From here, we learn more about the surface world from Yoko and friends and the adventure continues.

While the first episode is highly enjoyable and a great start to the series, it’s actually rather tame compared to later episodes, which almost become a parody of the mecha-genre in anime and at the same time, somehow rises above it. My views may seem a little paradoxical, but that’s because Gurren Lagann is hard to judge: the mecha fights with more explosions than a Michael Bay movie and blatant use of Anime Law #44 (“Attacks are stronger if you name them and shout them out in a manly way!”) are often ridiculous and, for those not into this sort of series, probably hard to swallow.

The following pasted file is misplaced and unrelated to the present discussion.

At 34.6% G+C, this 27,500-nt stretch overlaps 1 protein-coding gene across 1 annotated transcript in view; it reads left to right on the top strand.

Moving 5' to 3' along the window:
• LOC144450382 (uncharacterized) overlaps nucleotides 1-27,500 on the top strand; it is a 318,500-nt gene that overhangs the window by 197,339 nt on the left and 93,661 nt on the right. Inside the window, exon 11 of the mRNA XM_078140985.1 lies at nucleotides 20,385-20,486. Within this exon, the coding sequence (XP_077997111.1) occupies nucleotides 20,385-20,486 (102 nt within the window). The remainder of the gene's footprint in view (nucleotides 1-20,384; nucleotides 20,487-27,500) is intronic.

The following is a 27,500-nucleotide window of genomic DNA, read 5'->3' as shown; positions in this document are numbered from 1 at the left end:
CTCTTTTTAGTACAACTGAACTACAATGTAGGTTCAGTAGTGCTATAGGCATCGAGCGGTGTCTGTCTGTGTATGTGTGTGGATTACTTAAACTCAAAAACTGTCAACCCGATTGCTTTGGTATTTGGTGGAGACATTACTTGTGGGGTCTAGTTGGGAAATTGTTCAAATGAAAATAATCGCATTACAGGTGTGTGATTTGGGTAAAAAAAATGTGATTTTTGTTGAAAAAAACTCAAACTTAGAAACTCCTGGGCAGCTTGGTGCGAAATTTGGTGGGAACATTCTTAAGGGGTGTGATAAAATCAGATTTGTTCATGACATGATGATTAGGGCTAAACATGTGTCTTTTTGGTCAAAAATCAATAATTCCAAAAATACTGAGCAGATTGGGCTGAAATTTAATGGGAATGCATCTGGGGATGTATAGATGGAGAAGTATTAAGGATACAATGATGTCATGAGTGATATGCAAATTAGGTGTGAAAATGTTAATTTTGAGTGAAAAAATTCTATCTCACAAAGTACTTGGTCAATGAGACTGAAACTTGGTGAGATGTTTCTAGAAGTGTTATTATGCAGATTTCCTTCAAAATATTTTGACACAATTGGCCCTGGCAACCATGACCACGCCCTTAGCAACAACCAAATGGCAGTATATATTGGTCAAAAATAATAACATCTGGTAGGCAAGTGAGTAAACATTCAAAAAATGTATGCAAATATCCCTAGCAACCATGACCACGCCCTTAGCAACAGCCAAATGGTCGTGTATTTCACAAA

However, upon closer inspection, the seemingly-simple story is actually very well-structured. The symbol of the series and Simon is the spiral and it feels like the series itself was structured with that in mind: Simon, Yoko and Kamina’s group of eclectic weirdos push on and on, against all odds, coming closer with one revolution at a time. Similarly, the obstacles grow greater and greater, but throughout all this, the protagonists don’t falter.

Special note should be made of the characters: no matter how bizarre the situation’s they’re in, you can’t help but love them. Contrary to some anime’s, many of them are surprisingly well-developed, even the minor ones (favourite’s of mine include the deliciously evil yet honorable antagonist, Viral, and scientist Leeron). Yoko, too, is much more than just the obligatory fanservice of the show. Of course, I can’t end this section without discussing Simon and Kamina, particularly Simon.